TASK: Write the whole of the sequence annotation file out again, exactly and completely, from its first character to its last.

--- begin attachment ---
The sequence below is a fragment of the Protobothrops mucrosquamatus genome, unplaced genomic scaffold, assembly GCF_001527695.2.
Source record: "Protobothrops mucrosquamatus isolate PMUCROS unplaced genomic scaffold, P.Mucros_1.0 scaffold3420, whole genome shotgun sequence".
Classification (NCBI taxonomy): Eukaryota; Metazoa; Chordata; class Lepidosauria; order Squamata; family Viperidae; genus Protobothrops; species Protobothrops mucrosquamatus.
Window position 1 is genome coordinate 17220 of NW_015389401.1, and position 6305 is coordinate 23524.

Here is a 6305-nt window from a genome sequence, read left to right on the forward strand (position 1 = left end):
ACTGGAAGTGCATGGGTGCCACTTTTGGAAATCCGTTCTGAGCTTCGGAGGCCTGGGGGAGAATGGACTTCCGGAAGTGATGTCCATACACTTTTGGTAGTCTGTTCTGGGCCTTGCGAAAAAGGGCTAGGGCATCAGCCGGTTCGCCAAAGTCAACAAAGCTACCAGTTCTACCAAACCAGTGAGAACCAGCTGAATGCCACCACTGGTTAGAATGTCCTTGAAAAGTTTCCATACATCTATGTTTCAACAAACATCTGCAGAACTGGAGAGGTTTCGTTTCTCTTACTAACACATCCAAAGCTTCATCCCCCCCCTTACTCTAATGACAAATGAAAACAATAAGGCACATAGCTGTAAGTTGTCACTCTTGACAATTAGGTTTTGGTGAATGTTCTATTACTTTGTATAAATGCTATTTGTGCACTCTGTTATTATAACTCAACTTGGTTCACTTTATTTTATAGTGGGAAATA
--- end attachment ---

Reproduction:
The sequence below is a fragment of the Protobothrops mucrosquamatus genome, unplaced genomic scaffold, assembly GCF_001527695.2.
Source record: "Protobothrops mucrosquamatus isolate PMUCROS unplaced genomic scaffold, P.Mucros_1.0 scaffold3420, whole genome shotgun sequence".
Classification (NCBI taxonomy): Eukaryota; Metazoa; Chordata; class Lepidosauria; order Squamata; family Viperidae; genus Protobothrops; species Protobothrops mucrosquamatus.
Window position 1 is genome coordinate 17220 of NW_015389401.1, and position 6305 is coordinate 23524.

Here is a 6305-nt window from a genome sequence, read left to right on the forward strand (position 1 = left end):
ACTGGAAGTGCATGGGTGCCACTTTTGGAAATCCGTTCTGAGCTTCGGAGGCCTGGGGGAGAATGGACTTCCGGAAGTGATGTCCATACACTTTTGGTAGTCTGTTCTGGGCCTTGCGAAAAAGGGCTAGGGCATCAGCCGGTTCGCCAAAGTCAACAAAGCTACCAGTTCTACCAAACCAGTGAGAACCAGCTGAATGCCACCACTGGTTAGAATGTCCTTGAAAAGTTTCCATACATCTATGTTTCAACAAACATCTGCAGAACTGGAGAGGTTTCGTTTCTCTTACTAACACATCCAAAGCTTCATCCCCCCCCTTACTCTAATGACAAATGAAAACAATAAGGCACATAGCTGTAAGTTGTCACTCTTGACAATTAGGTTTTGGTGAATGTTCTATTACTTTGTATAAATGCTATTTGTGCACTCTGTTATTATAACTCAACTTGGTTCACTTTATTTTATAGTGGGAAATA